Sexual Fragments Absent
Curated by: Ikechukwu Casmir Onyewuenyi
Artists: Doreen Garner, Shawné Michaelain Holloway, Tiona McClodden
Location: Paddles, 250 West 26th Street, New York, NY 10001
Exhibition dates: Thursday, April 27, 2017, 7pm—12am
RSVP required to attend. Please contact Ikechukwu Casmir Onyewuenyi at email@example.com .
MA Curatorial Practice at the School of Visual Arts is pleased to present Sexual Fragments Absent, a one-night exhibition and performance curated by Ikechukwu Casmir Onyewuenyi. Sexual Fragments Absent features the work of three black women—Doreen Garner, Shawné Michaelain Holloway and Tiona McClodden—whose artistic practices are invested in the politics of race, sex and affect within BDSM (bondage and discipline, dominance and submission, sadism and masochism). Unpacking this entangled sociopolitical web of BDSM begins for these artists with the affective reverb between pleasure and pain, present and past. This reverb is normally understood as a kink to pleasure. However, this kink takes an even more complicated turn for black bodies—particularly women—that engage in or explore tropes of BDSM. Saddled with the historical violence of chattel slavery and domination, the practice and aesthetics of BDSM not only complicate the contours of black bodies but also suffocate the possibilities of gratification or, bluntly, getting off. Pleasure in this contested frame is sometimes absent, but when present, it becomes fragmented, reduced to a perverse ornament—more than a kink, really. In fact, the ironic pangs of excitement and pleasure in BDSM highlight how black women BDSMers further kink the binaries of black/white, master/slave, dom/sub, fantasy/reality, pleasure/pain, mind/body, but in ways that deviate—or bend—from black feminist positions on silence, respectability and resistance vis-à-vis black female sexuality.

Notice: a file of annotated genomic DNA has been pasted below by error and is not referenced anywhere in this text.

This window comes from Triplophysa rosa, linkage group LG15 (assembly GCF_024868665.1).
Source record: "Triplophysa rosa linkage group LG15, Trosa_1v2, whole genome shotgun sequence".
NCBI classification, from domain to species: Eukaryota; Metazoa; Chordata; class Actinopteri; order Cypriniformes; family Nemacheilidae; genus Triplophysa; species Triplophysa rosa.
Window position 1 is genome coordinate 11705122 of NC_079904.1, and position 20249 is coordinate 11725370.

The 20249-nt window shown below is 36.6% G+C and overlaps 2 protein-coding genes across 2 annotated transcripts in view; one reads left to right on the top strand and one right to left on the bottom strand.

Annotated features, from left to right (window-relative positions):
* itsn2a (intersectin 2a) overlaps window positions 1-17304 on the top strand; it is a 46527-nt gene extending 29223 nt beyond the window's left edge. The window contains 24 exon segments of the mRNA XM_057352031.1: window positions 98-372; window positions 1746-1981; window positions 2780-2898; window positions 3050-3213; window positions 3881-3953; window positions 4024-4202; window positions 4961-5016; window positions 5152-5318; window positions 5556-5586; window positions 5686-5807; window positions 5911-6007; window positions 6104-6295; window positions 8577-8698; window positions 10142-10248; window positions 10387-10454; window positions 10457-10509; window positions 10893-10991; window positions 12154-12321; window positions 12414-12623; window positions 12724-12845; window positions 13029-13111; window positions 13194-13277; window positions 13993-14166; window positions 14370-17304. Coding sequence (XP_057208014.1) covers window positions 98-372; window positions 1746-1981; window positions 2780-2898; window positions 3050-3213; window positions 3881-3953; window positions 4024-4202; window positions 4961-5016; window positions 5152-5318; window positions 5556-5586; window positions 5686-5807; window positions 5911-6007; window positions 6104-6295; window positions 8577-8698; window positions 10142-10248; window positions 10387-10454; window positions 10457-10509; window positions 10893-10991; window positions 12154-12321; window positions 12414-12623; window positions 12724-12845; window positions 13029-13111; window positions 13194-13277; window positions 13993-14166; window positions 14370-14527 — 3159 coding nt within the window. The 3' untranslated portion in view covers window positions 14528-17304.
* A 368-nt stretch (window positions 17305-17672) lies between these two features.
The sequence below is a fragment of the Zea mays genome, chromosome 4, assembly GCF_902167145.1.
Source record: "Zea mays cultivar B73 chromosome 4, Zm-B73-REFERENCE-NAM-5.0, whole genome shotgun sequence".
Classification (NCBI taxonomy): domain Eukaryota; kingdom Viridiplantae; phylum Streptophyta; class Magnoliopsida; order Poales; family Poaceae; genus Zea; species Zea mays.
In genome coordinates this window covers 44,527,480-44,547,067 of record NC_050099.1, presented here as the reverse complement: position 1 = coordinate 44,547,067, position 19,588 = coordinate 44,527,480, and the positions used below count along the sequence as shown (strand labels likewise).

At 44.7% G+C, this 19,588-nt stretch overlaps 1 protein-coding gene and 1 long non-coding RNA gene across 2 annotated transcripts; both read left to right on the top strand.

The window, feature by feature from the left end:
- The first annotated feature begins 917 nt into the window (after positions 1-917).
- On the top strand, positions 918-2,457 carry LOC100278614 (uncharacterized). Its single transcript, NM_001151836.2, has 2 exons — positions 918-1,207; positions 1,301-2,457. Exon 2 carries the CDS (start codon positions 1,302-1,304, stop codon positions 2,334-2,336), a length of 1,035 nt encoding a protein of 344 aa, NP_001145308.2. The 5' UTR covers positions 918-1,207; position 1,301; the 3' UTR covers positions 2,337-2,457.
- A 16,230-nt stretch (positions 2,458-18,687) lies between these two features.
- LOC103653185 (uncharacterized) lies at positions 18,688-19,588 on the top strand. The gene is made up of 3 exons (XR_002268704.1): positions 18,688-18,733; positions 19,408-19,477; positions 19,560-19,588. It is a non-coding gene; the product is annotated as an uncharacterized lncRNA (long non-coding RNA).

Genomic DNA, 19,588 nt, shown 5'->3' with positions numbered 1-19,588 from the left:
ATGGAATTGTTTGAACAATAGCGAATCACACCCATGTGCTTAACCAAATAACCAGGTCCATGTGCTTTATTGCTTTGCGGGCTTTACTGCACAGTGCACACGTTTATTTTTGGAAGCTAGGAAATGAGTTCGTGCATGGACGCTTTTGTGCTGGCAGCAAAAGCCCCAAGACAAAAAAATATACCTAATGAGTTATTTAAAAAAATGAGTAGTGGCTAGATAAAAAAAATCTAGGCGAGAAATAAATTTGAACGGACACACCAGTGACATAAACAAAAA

Pleasure is not antithetical to black feminism. Instead, Sexual Fragments Absent is rooted in a performative questioning, a becoming of the black female body that engages in the politics of pleasure by bending, leaning, dipping and gyrating in and out of step with the erotic and the historical. To this end, Garner, Holloway and McClodden all highlight the ways in which black feminists today bend to the vicissitudes of desire and pleasure, getting off to its affective push and pull as they employ questionable sites like BDSM to negotiate the uncertainties around black female sexuality. Thanks to the artful negotiation of consent in BDSM, this questioning is one that articulates and defines the limits and possibilities of pleasure and pain, as opposed to being silenced by the history of domination and subjugation. Taken together, from performance and video to text and sculpture, Garner, Holloway and McClodden put forth a body of work that inhabits a mode of being that bends feminist waves where blackness, sexuality, desire, and pleasure are concerned, complicating the fixity on these topics through a fragmented and, at times, fluid lens on the black female body.
1. Performance view of Doreen Garner, The Observatory, 2014, courtesy of the artist.
2. Film still from Shawné Michaelain Holloway’s 04_position:static; .mp4, 2017, courtesy of the artist.
3. Tiona McClodden, Dom Drop, 2017, HD film still, courtesy ofartist.